5 Reasons Now Is The Best Time To Buy a Home

best time to buy a home
The other day, a friend reached out to me and asked if I thought now was a good time to buy a home. I explained that now is the BEST time to buy a home. Matter of fact, the best time to buy a home is always NOW.
When most people think about homeownership, they think about paying a bill to keep a roof over their heads. While that is a benefit of owning a home, it’s not a major benefit. Having a place to live is just one small part of what all homeownership really entails. Most homeowners don’t even realize what they have their hands on.
We are in an all-out real estate driven market right now. Secretly, since the 2010 implosion, real estate, lending and investing have been making a serious comeback and now they are out of the closet. I’m going to give you five reasons you need to get into the homeownership game immediately.

The Future Is at Stake: You may not realize this, but robots are on the rise. I’m not talking about Terminators either. I’m talking about real-life robots and they are coming for millions of jobs. Canada has already passed a law for a living wage in front of the coming trend.

What would you do without a job today?
How would you earn money?
Most people don’t have a back-up plan. But if you have a home, your home is the back-up plan. You can refinance equity out of your home and use that tax-free equity money to make investments that pay out higher than the interest you pay the bank. If fewer people have jobs, rent and housing will go up, and you can keep cashing out on the market.
Property Always Appreciates: I’ve made millions of dollars from real estate. I have over $1 million in real estate holdings right now; 2 out of 3 of my properties don’t even have a mortgage. I’ve been buying homes since 2005. I’m on home number 41. I’ve never lost money on a home. One time, in 2011, I bought a home for $1,000 cash and sold it for $30,000 shortly after.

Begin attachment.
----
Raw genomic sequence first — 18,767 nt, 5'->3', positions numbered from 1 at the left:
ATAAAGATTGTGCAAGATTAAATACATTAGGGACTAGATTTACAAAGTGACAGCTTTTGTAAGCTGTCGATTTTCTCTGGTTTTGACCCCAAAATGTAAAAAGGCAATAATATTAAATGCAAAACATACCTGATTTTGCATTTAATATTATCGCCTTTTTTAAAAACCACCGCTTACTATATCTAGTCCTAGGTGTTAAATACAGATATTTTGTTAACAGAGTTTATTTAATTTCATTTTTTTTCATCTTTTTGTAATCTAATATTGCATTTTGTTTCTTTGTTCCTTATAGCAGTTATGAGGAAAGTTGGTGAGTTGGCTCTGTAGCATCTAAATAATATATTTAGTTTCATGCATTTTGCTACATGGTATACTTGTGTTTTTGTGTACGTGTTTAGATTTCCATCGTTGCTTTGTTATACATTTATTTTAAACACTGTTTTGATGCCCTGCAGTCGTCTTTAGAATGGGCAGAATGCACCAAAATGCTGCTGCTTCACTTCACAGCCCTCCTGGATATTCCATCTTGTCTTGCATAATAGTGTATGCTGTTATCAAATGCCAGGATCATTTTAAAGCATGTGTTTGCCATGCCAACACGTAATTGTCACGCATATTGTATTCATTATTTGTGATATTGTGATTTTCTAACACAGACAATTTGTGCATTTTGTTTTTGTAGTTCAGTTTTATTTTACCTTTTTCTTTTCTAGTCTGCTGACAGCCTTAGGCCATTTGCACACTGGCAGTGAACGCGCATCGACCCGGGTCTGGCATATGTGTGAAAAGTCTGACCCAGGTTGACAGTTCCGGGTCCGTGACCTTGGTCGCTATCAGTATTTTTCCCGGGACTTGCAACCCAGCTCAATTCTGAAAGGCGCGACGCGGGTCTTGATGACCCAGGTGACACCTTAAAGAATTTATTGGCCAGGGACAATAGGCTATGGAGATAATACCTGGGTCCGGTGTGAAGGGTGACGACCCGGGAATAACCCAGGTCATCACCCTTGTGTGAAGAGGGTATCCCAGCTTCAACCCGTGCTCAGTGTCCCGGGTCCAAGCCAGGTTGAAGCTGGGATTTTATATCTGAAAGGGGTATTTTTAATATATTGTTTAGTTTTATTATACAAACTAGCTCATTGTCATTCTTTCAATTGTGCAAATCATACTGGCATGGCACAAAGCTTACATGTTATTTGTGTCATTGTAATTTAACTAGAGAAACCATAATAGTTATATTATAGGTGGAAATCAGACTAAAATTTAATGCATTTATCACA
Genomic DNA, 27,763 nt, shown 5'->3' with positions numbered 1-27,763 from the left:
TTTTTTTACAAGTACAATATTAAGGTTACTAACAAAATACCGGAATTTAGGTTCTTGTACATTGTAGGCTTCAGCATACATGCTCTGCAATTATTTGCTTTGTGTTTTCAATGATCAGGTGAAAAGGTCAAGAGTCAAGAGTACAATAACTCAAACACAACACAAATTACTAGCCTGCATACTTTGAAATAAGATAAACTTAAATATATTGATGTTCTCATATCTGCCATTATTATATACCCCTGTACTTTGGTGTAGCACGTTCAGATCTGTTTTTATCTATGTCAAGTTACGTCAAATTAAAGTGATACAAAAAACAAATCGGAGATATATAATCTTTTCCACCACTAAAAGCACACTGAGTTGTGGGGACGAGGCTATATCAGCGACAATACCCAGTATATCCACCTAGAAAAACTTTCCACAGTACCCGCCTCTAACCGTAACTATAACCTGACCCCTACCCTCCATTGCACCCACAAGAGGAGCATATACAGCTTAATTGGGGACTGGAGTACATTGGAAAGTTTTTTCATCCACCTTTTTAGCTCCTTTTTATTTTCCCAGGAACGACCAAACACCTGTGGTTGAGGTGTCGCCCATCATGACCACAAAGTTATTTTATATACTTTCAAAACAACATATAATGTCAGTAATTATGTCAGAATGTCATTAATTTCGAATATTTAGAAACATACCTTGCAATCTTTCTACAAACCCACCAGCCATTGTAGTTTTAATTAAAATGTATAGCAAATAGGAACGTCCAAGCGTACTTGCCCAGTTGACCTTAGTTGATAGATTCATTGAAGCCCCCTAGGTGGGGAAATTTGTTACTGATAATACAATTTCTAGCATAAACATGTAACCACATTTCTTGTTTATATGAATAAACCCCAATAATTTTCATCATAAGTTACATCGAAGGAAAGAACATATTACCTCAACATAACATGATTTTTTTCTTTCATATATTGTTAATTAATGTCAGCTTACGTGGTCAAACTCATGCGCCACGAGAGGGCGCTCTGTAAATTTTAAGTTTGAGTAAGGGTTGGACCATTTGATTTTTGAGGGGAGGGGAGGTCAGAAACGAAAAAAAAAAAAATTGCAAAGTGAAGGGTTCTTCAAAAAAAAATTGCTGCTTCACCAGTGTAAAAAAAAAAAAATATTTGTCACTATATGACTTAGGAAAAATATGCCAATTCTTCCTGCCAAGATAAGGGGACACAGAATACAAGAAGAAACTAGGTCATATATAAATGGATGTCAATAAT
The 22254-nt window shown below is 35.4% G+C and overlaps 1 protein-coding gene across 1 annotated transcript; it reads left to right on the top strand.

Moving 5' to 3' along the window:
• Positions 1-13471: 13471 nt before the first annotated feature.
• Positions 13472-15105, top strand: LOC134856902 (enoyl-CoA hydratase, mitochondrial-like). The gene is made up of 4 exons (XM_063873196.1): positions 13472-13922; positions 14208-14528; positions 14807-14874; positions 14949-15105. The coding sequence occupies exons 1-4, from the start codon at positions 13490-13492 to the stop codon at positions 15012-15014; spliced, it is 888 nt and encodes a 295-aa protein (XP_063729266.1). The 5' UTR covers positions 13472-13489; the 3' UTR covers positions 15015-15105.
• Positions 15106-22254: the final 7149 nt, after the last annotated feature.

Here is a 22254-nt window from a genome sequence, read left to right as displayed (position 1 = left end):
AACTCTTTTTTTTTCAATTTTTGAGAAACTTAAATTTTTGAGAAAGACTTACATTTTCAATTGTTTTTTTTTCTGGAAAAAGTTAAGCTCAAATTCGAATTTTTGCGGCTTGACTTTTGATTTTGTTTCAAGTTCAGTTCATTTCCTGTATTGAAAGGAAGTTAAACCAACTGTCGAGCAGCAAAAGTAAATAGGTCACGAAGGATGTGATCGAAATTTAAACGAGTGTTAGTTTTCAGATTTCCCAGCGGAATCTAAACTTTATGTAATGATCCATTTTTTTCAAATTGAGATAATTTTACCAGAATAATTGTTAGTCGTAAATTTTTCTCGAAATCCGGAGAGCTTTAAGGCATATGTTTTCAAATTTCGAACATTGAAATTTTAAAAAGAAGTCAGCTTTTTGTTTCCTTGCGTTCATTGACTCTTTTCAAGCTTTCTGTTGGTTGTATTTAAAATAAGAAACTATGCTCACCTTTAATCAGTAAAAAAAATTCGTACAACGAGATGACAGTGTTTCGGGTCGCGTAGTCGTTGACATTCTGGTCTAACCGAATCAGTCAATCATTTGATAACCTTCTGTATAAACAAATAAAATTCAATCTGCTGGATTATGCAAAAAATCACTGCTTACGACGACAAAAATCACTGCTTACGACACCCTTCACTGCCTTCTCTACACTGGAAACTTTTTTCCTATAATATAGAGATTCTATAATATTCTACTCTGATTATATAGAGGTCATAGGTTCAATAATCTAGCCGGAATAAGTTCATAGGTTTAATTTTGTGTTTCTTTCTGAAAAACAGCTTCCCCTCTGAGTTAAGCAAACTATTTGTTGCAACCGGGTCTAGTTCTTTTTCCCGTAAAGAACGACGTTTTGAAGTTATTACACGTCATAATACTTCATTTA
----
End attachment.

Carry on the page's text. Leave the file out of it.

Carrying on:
If you learn the game of real estate, you will never lose money in it. If property prices dip, your job is to buy. When property prices go up, you raise your rent. Even in 2008, when the bubble burst, I owned a few homes. I rented them out from 2010 until 2015 and made money plus earned rental income. While everyone else panicked and sold, I held and leased my properties out, then profited from the sale a few years later.
Rent Prices Are Through the Roof: According to Money.com, rent prices will continue to rise at a minimum of 3 percent each year. In just 3 short years you’ll be paying almost 10 percent more than you pay now. If you owned rental property, this could be your pay raise, not a renter’s tax. Imagine you own 3-4 rental properties and in 3 years you’re getting 10 percent more per property. That’s a 30 percent income increase without having to do anything extra but own property.
Also when the living wage finds it’s way to robot-infested America, if you own rental properties, you’ll have income coming in while everyone else relies on welfare, living wage and social programming to make ends meet. It’s always a good thing to get ahead. Even if you buy cheap, $1,000 properties like I did in 2011, you’ll be able to build, manage and grow a portfolio from there. The key is to get started now.